There's some great films that have been added this year. We've got the original 3:10 to Yuma, The Matrix, A Christmas Story, A League of Their Own, Breakfast at Tiffany's, Dirty Harry, Uncle Tom's Cabin, and several more.
Check out the full list of films that were added this year below, and you can head over to the Registry website to nominate films that you think should be added in 2013!
3:10 to Yuma (1957)
Considered to be one of the best westerns of the 1950s, “3:10 to Yuma” has gained in stature since its original release as
The Green Temptation, a film which I’m not even sure is extant (the silent film database silentera.com says “survival status: unknown”), starred Betty Compson as Genelle, a member of the Parisian underworld who, along with her partner Gaspard, runs a travelling theatre as a ruse to pickpocket their patrons and burgle their homes while they’re watching the show. When the First World War starts, Genelle joins the Red Cross as a nurse to evade the police and after the War emigrates to America to start a new life. But her attempt to turn over a new leaf is foiled by the reappearance of Gaspard who forces her to
Warner Archive has just released three classic silent (or part-silent) films. The Merry Widow (1925), Don Juan (1926) and Noah's Ark (1929). These three films are among the best-remembered hits of the late silent, early sound era. First, let's start with The Merry Widow (1925, MGM). This film stars Mae Murray and John Gilbert and was directed by Erich von Stroheim. Much has been documented about von Stroheim's excesses as a director. This was his first film after the infamous debacle known as Greed. Hollywood legend has it that while going through the daily rushes of this film with MGM chief Irving Thalberg, von Stroheim showed a single 10-minute take of one the character's shoe closet. When Thalberg questioned the 10 minute shot of shoes, von Stroheim said, "This is to establish that the character has a foot fetish." Thalberg supposedly replied, "And you have a footage fetish!" Loosely based on the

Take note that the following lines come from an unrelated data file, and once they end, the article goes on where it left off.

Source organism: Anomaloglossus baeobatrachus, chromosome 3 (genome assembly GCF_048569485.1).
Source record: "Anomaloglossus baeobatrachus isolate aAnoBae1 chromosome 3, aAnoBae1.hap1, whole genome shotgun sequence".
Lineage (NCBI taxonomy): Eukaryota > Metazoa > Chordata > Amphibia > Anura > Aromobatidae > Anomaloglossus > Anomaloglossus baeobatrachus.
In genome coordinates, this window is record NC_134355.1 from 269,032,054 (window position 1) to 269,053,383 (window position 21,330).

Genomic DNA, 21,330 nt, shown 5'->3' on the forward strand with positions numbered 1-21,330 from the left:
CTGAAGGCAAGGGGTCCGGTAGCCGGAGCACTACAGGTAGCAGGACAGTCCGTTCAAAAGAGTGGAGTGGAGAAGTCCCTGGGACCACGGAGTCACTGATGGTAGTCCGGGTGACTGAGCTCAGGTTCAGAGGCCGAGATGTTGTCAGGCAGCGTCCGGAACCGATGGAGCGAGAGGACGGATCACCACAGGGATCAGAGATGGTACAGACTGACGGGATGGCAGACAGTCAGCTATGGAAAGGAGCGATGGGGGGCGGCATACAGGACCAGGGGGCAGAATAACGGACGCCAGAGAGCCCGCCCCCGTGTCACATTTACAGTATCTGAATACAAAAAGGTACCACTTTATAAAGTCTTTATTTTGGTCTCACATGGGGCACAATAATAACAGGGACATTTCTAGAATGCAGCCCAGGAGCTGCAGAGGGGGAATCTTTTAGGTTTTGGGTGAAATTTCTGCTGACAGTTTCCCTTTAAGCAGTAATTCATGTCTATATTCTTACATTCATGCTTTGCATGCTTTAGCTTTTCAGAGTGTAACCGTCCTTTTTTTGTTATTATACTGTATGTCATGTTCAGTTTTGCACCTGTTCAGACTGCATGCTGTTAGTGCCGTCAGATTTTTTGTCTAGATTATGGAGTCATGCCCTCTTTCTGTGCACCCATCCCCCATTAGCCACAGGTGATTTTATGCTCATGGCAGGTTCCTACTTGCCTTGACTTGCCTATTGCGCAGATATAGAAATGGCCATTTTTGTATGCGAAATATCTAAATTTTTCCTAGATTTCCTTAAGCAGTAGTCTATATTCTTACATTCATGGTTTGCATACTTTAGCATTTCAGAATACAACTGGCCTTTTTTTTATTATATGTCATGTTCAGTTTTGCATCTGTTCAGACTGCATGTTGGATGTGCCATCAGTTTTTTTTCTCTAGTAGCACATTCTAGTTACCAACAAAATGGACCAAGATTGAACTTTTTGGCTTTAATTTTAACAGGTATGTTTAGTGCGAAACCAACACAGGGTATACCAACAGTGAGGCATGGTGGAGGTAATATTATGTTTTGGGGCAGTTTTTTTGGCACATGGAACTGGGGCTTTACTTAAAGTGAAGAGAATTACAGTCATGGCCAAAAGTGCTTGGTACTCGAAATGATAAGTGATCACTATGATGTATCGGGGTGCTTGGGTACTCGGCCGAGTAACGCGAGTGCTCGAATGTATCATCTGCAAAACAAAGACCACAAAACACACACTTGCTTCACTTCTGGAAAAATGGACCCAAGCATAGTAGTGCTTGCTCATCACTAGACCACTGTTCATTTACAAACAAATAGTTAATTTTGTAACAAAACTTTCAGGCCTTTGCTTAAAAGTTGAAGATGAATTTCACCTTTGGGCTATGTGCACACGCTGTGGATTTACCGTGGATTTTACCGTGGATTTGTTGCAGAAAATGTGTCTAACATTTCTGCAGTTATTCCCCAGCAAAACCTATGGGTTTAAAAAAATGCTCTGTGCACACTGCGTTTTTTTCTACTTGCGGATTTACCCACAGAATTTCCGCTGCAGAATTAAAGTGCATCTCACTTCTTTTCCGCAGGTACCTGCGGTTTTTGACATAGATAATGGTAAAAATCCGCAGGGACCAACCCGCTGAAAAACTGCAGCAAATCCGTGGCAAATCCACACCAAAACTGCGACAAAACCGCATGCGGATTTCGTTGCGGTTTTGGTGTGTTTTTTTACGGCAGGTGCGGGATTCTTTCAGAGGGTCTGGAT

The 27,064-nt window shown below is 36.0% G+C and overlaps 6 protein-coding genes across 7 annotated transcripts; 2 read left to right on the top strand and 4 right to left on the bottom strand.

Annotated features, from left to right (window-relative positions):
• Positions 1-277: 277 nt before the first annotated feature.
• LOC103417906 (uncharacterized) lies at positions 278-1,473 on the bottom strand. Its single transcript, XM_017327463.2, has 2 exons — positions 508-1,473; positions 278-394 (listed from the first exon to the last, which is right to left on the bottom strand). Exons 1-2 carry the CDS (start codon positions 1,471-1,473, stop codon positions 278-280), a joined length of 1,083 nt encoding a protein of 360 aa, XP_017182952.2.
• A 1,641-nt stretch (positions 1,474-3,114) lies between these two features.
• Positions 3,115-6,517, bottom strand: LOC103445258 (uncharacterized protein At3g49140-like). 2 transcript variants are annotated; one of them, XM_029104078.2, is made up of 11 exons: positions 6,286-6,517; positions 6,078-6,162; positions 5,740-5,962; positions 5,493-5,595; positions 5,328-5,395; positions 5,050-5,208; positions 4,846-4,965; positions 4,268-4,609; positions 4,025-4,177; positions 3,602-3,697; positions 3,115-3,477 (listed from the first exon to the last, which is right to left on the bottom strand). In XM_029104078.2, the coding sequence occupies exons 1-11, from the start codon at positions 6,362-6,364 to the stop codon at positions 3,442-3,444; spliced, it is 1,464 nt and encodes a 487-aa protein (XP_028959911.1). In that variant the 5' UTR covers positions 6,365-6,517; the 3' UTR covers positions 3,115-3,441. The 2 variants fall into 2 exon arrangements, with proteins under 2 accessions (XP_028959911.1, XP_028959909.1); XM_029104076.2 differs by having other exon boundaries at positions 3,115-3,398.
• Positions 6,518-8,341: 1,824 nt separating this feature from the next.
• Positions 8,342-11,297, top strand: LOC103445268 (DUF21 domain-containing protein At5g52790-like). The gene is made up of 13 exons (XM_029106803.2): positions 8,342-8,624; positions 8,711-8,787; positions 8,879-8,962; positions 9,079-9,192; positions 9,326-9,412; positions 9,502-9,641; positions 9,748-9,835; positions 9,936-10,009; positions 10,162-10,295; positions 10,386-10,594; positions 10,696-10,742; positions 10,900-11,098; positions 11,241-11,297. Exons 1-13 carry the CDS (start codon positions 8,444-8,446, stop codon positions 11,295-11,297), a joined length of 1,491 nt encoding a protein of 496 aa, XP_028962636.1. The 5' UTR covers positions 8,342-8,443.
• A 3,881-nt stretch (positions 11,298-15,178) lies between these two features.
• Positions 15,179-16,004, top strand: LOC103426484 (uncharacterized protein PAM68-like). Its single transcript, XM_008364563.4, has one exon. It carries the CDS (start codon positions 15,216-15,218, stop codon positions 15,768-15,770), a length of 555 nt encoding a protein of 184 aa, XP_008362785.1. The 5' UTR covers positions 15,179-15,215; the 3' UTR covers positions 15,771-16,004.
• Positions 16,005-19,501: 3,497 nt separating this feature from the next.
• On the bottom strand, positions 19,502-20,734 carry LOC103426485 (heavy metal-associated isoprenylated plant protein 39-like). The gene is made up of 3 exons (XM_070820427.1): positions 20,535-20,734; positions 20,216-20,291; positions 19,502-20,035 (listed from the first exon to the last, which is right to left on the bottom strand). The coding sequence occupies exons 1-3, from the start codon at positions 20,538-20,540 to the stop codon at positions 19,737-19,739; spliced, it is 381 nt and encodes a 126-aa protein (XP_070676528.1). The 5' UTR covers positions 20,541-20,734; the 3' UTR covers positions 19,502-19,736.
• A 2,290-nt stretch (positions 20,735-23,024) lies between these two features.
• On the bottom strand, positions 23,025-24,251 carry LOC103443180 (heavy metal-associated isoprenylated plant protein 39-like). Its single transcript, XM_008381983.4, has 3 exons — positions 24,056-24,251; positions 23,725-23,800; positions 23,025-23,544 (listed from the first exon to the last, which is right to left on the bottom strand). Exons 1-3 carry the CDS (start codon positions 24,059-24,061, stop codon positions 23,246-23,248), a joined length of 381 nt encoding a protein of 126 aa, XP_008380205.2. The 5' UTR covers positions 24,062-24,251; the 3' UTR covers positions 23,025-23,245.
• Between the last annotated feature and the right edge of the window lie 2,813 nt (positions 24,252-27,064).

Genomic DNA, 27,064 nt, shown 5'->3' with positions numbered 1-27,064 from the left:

To be absolutely clear, though, Dwayne’s Photo will continue to be in operation past today, developing other types of film! They are not going out of business. It’s just that they will finally run out of the special chemicals it takes for Kodachrome to be developed properly. When those chemicals are gone, the film can no longer be processed. So, if you
The four minutes of footage is historical because it was a test of Kodachrome color motion picture film from way back in 1922 -- and the first color feature was still 13 years away at that point. Thomas Hoehn saw the footage at the George Eastman House International Museum of Photography and Film and set about having the film scanned and digitized so we could all see it. Hoehn definitely deserves kudos for that. You can read more about the process at his blog.
From Kodak's blog:
In these newly preserved tests, made in 1922 at the Paragon Studios in Fort Lee, New Jersey, actress Mae Murray appears almost translucent, her flesh a pale white that is reminiscent of perfectly sculpted marble, enhanced with touches of color to her lips, eyes, and hair. She is joined by actress Hope Hampton modeling costumes from The Light in the Dark (1922), which contained the first commercial use of Two-Color Kodachrome in a feature film. Ziegfeld Follies actress Mary Eaton and an unidentified woman and child also appear.
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